Introduction To jQuery Selectors

By . Filed in Web Design

As you may already know, CSS3 introduced a set of new selectors that allow us to select elements in the document with less HTML class addition. But, the new CSS selectors rely on the browser’s capability, making them not applicable in some cases. jQuery has a set of selectors, which could be an alternative way.

There are two reasons to use jQuery selectors instead of CSS. First, jQuery has covered the compatibility for older browsers that do not support particular type of CSS selectors. Second, when building an interactive feature, we may want to select elements upon user actions such as on a mouse click or on hover.

And using jQuery selectors is the felicitous way to do the job.

Index Selectors

Index selectors match elements based on its sequence. In CSS3 we have first-child() and last-child() selectors, which select the first and last elements. In jQuery, there are :eq(), :lt(), :gt(), :even(), and :odd().

Let’s say we have the following unordered list.

<ul>
	<li>List 1</li>
	<li>List 2</li>
	<li>List 3</li>
	<li>List 4</li>
	<li>List 5</li>
</ul>

And we want to select the third <li> and add an HTML class. Using jQuery you can use :eq(). Remember that since JavaScript index starts at 0, the third <li> is actually the second at the index, giving you:

$('td:eq(2)').addClass('selected');

Visibility Selectors

Visiblity selectors match the elements based on its visibility. So, we are able to select elements when they are visible or invisible. CSS3, at the moment does not have this kind of selectors.

In the following example, we have a <div> element that is hidden by assigning display: none;.

<div style="display:none;">
	This is hidden
</div>

To select the <div>, you can do it this way using :hidden selector.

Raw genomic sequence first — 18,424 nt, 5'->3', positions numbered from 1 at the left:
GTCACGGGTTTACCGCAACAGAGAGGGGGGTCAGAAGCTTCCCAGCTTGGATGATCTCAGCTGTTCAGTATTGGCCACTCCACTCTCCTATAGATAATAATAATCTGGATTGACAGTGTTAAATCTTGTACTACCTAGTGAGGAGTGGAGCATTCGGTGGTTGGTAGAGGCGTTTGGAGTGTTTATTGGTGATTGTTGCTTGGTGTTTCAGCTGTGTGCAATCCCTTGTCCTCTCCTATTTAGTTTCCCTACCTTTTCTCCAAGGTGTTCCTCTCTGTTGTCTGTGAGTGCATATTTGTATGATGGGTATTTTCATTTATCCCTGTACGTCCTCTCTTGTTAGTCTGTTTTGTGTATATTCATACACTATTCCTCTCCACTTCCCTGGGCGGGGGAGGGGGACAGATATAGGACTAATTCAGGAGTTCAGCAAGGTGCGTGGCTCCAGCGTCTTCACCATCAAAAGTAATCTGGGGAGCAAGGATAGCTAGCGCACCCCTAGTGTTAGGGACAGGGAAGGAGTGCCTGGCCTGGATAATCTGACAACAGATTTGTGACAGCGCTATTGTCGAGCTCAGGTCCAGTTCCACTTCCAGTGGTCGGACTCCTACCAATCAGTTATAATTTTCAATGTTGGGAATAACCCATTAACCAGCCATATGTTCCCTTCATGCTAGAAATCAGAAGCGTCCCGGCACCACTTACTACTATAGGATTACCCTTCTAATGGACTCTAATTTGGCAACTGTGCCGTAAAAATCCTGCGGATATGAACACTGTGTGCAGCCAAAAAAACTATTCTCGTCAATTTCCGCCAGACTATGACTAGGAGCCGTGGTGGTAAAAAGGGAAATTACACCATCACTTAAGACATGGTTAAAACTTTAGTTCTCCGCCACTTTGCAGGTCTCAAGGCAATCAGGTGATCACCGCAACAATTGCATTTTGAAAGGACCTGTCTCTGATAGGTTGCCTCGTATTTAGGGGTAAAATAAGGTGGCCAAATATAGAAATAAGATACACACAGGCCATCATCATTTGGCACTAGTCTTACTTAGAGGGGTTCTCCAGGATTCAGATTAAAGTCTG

$('div:hidden').removeAttr('style');

The :hidden selector, however, does not work for elements that are hidden using visibility: hidden. It works when the element display mode is set to none like what we have shown above, or when the element width and height is set to 0.

To select visible elements, you can use :visible.

Element-Containing Selectors

Using jQuery we can also select elements when they are containing the specified element. Let’s say we have two <section>. One contains a heading, while the other does not contain anything. Using the :has selector we can select the <section> that contains the heading, as follows.

$('section:has(h2)'').addClass('selected');

CSS3, at the moment, does not have a similar selector.

Text Containing Selectors

We can also select an element that contains specified text. Let’s say we have three paragraphs and we want to select only one that contains “Hello“, for example.

<p>Hello</p>
<p>World</p>

Using :contains() we can doing so this way.

$('div:contains('World')'').addClass('world');

This will select the first and second paragraph. And note that the text value is case sensitive, meaning that “World” does not equal to “world”. So the text specified in the selector has to match the one at the selected element.

Animated Selector

Lastly, jQuery allows us to select element that is in the progress of an animation. jQuery provides a set of methods to animate element, for example .slideToggle(), .slideUp(), .slideDown(), .show() and .hide(). And we can use :animated selector to select the element that is animated with those method, like so.

$('li:animated').addClass('animation');

Conclusion

CSS3 is indeed more advanced than CSS2 with some introduction of new selectors. But in particular cases, you may need to use jQuery selector instead of CSS, so if this is the case for you, I hope that this post could be helpful for your reference.

Author:

Thoriq has been dabbling in Web Design for 5 years and appreciates the giving nature of the web design community at large. He loves trying new things in CSS3 and HTML5. Apart from writing on hongkiat.com he also maintains creatiface.

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